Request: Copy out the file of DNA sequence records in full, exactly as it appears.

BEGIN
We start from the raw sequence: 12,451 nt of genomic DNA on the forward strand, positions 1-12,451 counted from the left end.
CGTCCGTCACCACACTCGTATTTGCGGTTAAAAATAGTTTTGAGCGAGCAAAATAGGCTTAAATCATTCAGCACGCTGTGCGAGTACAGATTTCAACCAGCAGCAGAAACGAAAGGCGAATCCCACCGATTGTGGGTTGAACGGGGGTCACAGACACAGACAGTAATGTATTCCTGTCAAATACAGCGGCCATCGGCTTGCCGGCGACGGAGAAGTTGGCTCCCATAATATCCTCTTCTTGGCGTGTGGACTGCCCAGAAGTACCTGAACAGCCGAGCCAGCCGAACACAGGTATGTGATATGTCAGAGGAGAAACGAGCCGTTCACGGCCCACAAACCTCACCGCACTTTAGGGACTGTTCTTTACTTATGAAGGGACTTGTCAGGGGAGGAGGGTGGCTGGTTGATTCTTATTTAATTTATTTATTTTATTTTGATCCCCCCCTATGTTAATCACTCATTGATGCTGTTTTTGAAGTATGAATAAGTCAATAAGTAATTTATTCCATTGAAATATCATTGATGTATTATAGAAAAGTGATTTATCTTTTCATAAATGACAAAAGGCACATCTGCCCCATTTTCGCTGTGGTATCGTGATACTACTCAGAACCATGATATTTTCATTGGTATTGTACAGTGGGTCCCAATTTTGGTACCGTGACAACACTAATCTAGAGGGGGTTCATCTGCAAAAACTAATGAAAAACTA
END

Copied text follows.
We start from the raw sequence: 12,451 nt of genomic DNA on the forward strand, positions 1-12,451 counted from the left end.
CGTCCGTCACCACACTCGTATTTGCGGTTAAAAATAGTTTTGAGCGAGCAAAATAGGCTTAAATCATTCAGCACGCTGTGCGAGTACAGATTTCAACCAGCAGCAGAAACGAAAGGCGAATCCCACCGATTGTGGGTTGAACGGGGGTCACAGACACAGACAGTAATGTATTCCTGTCAAATACAGCGGCCATCGGCTTGCCGGCGACGGAGAAGTTGGCTCCCATAATATCCTCTTCTTGGCGTGTGGACTGCCCAGAAGTACCTGAACAGCCGAGCCAGCCGAACACAGGTATGTGATATGTCAGAGGAGAAACGAGCCGTTCACGGCCCACAAACCTCACCGCACTTTAGGGACTGTTCTTTACTTATGAAGGGACTTGTCAGGGGAGGAGGGTGGCTGGTTGATTCTTATTTAATTTATTTATTTTATTTTGATCCCCCCCTATGTTAATCACTCATTGATGCTGTTTTTGAAGTATGAATAAGTCAATAAGTAATTTATTCCATTGAAATATCATTGATGTATTATAGAAAAGTGATTTATCTTTTCATAAATGACAAAAGGCACATCTGCCCCATTTTCGCTGTGGTATCGTGATACTACTCAGAACCATGATATTTTCATTGGTATTGTACAGTGGGTCCCAATTTTGGTACCGTGACAACACTAATCTAGAGGGGGTTCATCTGCAAAAACTAATGAAAAACTA